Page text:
Federal Worker Disability Retirement: The 80% Rule

When a Federal or Postal employee files for Federal Disability Retirement benefits, and obtains an approval from the Office of Personnel Management, under FERS he or she will receive 60% of the average of one’s highest three consecutive years of pay, then 40% every year thereafter until age 62, at which point the disability annuity is recalculated based upon the total number of years of Federal Service, including those years that the disability retirement annuitant has been on Federal Disability Retirement.  Thereafter, the now “former” Federal or Postal employee has the capability to work at another, private-sector job, and earn up to 80% of what one’s former Federal or Postal job currently pays, on top of the disability annuity that one is receiving.

While some may wonder whether this is a “fair” benefit, especially in these trying economic times, it might be wiser to consider whether or not it is prudent to consider the economic incentives inherent in such a system.  For, by allowing for the Federal or Postal Disability Retirement annuitant to go out and attempt to earn income in another, different kind of job, it allows for continuing productivity, payment of taxes and FICA back into the “system”, as opposed to limiting the individual to merely receiving a government benefit. As all of “economics” is ultimately based upon incentives to the working population in order to encourage a system of the highest extent of productivity, this system creates an economic incentive to those who are merely disabled from performing a certain kind of job.  They can continue to remain productive — just in a different kind of job from the one in which he or she is disabled.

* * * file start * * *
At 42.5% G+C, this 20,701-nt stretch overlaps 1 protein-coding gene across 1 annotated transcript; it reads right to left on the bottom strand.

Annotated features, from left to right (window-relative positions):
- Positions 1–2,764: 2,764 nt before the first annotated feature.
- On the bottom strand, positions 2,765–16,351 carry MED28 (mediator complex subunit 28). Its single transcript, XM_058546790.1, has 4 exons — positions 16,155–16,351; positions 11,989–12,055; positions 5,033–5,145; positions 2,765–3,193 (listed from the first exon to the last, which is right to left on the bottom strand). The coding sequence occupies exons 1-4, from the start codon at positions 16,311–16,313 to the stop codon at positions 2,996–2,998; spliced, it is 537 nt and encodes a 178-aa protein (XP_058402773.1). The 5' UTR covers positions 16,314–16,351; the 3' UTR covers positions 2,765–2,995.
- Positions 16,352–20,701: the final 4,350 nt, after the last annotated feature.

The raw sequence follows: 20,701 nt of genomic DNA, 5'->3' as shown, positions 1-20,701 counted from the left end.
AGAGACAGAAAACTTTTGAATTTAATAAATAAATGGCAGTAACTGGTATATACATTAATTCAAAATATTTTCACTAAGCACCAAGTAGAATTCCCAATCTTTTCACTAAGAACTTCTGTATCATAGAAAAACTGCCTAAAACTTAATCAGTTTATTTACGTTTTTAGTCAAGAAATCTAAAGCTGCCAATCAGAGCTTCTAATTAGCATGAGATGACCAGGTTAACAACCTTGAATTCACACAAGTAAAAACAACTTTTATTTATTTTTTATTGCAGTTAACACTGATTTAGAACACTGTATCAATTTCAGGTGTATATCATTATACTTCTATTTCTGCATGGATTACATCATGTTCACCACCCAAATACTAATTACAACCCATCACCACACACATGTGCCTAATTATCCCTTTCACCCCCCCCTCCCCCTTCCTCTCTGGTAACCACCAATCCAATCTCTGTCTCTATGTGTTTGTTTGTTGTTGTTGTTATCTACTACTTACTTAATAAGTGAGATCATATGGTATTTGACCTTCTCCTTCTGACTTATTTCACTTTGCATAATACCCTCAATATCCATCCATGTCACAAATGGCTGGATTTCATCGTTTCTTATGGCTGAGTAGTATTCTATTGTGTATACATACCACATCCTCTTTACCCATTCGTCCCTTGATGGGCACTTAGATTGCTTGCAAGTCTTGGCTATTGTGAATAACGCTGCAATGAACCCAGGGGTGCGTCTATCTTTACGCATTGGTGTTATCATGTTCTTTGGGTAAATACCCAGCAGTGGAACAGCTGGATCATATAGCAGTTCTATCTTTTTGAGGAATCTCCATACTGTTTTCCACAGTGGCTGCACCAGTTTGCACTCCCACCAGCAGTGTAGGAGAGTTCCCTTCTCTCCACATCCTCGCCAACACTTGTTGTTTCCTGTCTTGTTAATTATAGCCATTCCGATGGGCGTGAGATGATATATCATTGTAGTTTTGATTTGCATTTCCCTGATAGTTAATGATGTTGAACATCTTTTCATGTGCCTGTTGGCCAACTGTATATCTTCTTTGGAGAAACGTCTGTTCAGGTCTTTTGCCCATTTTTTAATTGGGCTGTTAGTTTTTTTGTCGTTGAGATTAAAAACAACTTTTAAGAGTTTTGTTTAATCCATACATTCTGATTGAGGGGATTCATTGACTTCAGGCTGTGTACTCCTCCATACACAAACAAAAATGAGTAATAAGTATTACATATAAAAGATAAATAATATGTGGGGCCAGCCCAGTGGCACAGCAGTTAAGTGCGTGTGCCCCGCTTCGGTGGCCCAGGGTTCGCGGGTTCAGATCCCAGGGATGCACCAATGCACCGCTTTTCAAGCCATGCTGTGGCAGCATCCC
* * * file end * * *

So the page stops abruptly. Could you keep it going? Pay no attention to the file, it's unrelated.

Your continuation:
Sincerely,

Robert R. McGill, Esquire

OPM Disability Retirement: The Template Approach

The Office of Personnel Management essentially renders both approvals and denials of a Federal Disability Retirement application with a “template” approach.  This is not surprising, but it is little noticed, and this is why:  For disabled Federal and Postal workers who file for Federal Disability Retirements benefits under FERS or CSRS, and who are not represented by a federal disability attorney, it is their “one-and-only” exposure to the Office of Personnel Management.

Thus, if an approval is received, that approval is the first and only time of having any correspondence from the Office of Personnel Management.  Similarly, if a denial is received, then that is the first exposure and contact from the Office of Personnel Management.  There would be no way of knowing whether or not the approval letter, or the denial letter, was or was not a “standard template”.  Certainly, in a denial letter from the Office of Personnel Management, there are references to submitted medical documents, or supervisor’s statement, or some other document which was part of the Federal Disability Retirement application; but the remainder of the denial letter is in “template form”. 

However, when an attorney represents a Federal or Postal worker and receives an initial denial letter, or a denial at the Reconsideration Stage, it is an obvious issue, because any attorney who specializes in Federal Disability Retirement law has viewed hundreds, if not thousands, of such letters.  Why is it important to recognize that the format is in “template” form?  For many reasons.  The type of template; from whom the template is received; the extent of the template; the issues presented in the format; these are all helpful for any experienced Federal Attorney who specializes in Federal Disability Retirement law, to successfully answer such formatted denials.

Sincerely,

Robert R. McGill, Esquire

CSRS & FERS Disability Retirement: Pre and Post